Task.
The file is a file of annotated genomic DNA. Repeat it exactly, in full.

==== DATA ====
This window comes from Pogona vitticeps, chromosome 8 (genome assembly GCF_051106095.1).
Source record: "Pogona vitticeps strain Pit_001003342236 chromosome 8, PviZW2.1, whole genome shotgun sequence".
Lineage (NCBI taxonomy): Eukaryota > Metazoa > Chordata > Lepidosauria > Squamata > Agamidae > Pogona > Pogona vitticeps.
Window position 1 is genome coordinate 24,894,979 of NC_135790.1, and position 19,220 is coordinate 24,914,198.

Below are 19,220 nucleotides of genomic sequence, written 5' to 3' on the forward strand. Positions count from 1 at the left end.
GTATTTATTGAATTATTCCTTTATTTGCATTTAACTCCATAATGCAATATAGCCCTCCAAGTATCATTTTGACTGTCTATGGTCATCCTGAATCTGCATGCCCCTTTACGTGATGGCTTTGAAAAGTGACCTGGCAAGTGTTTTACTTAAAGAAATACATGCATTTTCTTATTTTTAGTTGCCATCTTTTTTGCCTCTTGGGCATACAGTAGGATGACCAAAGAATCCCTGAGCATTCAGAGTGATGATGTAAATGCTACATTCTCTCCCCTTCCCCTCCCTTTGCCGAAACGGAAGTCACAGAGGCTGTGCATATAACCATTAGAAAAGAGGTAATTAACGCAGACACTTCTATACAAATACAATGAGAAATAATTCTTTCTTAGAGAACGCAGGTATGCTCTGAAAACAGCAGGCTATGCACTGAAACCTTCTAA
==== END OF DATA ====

This window comes from Pogona vitticeps, chromosome 8 (genome assembly GCF_051106095.1).
Source record: "Pogona vitticeps strain Pit_001003342236 chromosome 8, PviZW2.1, whole genome shotgun sequence".
Lineage (NCBI taxonomy): Eukaryota > Metazoa > Chordata > Lepidosauria > Squamata > Agamidae > Pogona > Pogona vitticeps.
Window position 1 is genome coordinate 24,894,979 of NC_135790.1, and position 19,220 is coordinate 24,914,198.

Below are 19,220 nucleotides of genomic sequence, written 5' to 3' on the forward strand. Positions count from 1 at the left end.
GTATTTATTGAATTATTCCTTTATTTGCATTTAACTCCATAATGCAATATAGCCCTCCAAGTATCATTTTGACTGTCTATGGTCATCCTGAATCTGCATGCCCCTTTACGTGATGGCTTTGAAAAGTGACCTGGCAAGTGTTTTACTTAAAGAAATACATGCATTTTCTTATTTTTAGTTGCCATCTTTTTTGCCTCTTGGGCATACAGTAGGATGACCAAAGAATCCCTGAGCATTCAGAGTGATGATGTAAATGCTACATTCTCTCCCCTTCCCCTCCCTTTGCCGAAACGGAAGTCACAGAGGCTGTGCATATAACCATTAGAAAAGAGGTAATTAACGCAGACACTTCTATACAAATACAATGAGAAATAATTCTTTCTTAGAGAACGCAGGTATGCTCTGAAAACAGCAGGCTATGCACTGAAACCTTCTAA